Big brother is watching you! Orwellian approach to the use of instant messaging by traders gains ground
Intrusiveness in the workplace has become a moot point recently, especially at a time at which companies are more keen than ever to promote free thought among employees to gain maximum results, a total contrast to the Orwellian business environment of 20 years ago. The use of instant messaging among traders has become so widespread […]
Intrusiveness in the workplace has become a moot point recently, especially at a time at which companies are more keen than ever to promote free thought among employees to gain maximum results, a total contrast to the Orwellian business environment of 20 years ago.
The use of instant messaging among traders has become so widespread that the cost of an enterprise subscription to Bloomberg Messenger and similar commercial messaging systems for the financial services industry runs into the tens of thousands.
In the aftermath of the high profile FX benchmark manipulation cases which were brought against six major global banks last year, resulting in a collective regulatory fine of over $4.3 billion and a further several billion dollars in class action litigation cases on both sides of the Atlantic, regulators and bank officials have begun to clamp down on the use of messaging services between traders, as these internal systems were used by employees of the banks whose employees manipulated FX benchmarks, for exactly the purpose of divulging confidential information to eachother.
For companies seeking high-speed business communication, telephone can be too slow and even email can start to become cumbersome. By comparison, instant messaging is considered more productive because it encourages people to be brief and enables multitasking.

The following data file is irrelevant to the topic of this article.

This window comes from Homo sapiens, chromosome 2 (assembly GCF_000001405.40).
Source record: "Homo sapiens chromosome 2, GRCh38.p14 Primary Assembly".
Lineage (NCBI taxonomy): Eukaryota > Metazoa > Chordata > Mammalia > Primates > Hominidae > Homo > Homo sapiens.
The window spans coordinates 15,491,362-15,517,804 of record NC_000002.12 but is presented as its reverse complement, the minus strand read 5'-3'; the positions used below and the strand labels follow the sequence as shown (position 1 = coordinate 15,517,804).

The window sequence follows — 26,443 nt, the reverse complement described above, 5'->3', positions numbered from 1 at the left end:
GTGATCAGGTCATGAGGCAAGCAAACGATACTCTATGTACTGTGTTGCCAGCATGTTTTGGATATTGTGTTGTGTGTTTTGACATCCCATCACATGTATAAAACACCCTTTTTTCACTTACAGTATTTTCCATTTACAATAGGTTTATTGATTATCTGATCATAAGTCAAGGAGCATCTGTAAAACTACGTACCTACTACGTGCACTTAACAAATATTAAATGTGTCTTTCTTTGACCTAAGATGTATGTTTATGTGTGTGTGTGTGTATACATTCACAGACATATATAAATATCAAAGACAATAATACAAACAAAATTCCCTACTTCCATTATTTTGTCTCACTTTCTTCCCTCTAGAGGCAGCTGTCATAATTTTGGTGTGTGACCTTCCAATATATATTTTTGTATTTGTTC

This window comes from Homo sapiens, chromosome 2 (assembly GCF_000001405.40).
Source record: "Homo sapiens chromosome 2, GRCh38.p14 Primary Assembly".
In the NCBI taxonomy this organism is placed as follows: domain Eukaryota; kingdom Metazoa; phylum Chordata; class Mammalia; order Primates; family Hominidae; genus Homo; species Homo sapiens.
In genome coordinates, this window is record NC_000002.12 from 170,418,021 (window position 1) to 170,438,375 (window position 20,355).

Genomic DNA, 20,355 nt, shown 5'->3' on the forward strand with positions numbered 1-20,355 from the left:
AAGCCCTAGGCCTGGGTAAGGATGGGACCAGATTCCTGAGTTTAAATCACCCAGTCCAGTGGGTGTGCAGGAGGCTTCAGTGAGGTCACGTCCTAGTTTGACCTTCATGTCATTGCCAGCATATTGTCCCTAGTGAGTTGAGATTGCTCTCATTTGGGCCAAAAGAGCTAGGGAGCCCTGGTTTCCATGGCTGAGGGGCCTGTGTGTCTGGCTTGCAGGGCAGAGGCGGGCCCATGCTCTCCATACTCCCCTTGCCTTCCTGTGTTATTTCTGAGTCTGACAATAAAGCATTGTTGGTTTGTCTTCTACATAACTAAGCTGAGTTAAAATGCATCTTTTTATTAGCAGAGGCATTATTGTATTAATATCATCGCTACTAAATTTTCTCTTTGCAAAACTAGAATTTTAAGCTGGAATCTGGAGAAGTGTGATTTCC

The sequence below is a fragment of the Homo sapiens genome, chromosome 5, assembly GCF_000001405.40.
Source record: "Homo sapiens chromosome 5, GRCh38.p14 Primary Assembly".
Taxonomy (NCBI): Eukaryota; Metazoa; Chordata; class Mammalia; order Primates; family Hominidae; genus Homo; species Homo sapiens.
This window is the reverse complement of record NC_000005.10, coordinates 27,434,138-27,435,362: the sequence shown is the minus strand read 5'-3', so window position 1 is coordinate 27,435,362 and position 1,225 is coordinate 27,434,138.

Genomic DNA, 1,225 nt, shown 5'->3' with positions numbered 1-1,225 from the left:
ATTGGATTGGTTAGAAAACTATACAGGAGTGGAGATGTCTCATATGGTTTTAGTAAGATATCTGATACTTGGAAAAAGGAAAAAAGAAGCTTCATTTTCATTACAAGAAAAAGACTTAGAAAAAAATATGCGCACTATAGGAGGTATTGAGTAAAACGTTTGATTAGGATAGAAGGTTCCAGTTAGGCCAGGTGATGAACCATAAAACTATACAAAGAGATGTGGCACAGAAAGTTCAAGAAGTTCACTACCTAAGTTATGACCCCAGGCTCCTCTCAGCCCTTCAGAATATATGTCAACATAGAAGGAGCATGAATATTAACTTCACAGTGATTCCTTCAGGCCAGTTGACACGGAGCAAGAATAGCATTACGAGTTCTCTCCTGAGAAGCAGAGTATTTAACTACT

“The business use of instant messagin is currently growing at a much faster pace than the use of IM by consumers,” reads a recent report from the Radicati Group, a California-based technology market research firm.
“This is due to the fact that the use of messaging systems in the workplace can be tightly monitored and controlled by IT and users are expected to use it much in the same way they use email.”
There are of course risks, such as the release of confidential information or other inappropriate activities.
Recent investigations into currency market manipulation have put a spotlight on the misuse of IM communication. In November last year, when banks began to settle the regulatory fines for benchmark manipulation but had yet to face the gravity of civil law suits, a corporate clampdown on the use of messaging came into play.
The investigation revealed a number of incriminating messages sent between traders using instant messaging systems to request trades. In one example, a manager at the bank asked a Deutsche submitter, “Could I beg you for a low 3m (Euribor) fixing today please… that would be the best xmas present ;),” according to the Financial Conduct Authority. The response:”Be a pleasure, no probs.”
Other banks have also been fined for similar types of activity revealed in instant messenger conversations, which has led to a number of regulatory reforms and forced institutions across various sectors to review their electronic communication systems and put in place monitoring systems.
Yvette Jackson, global head of collaboration and community services at Thomson Reuters, said the investigations revealed a number of problems with IM communication in the workplace, including the use of a number of disparate messaging systems and a lack of software and support to manage them.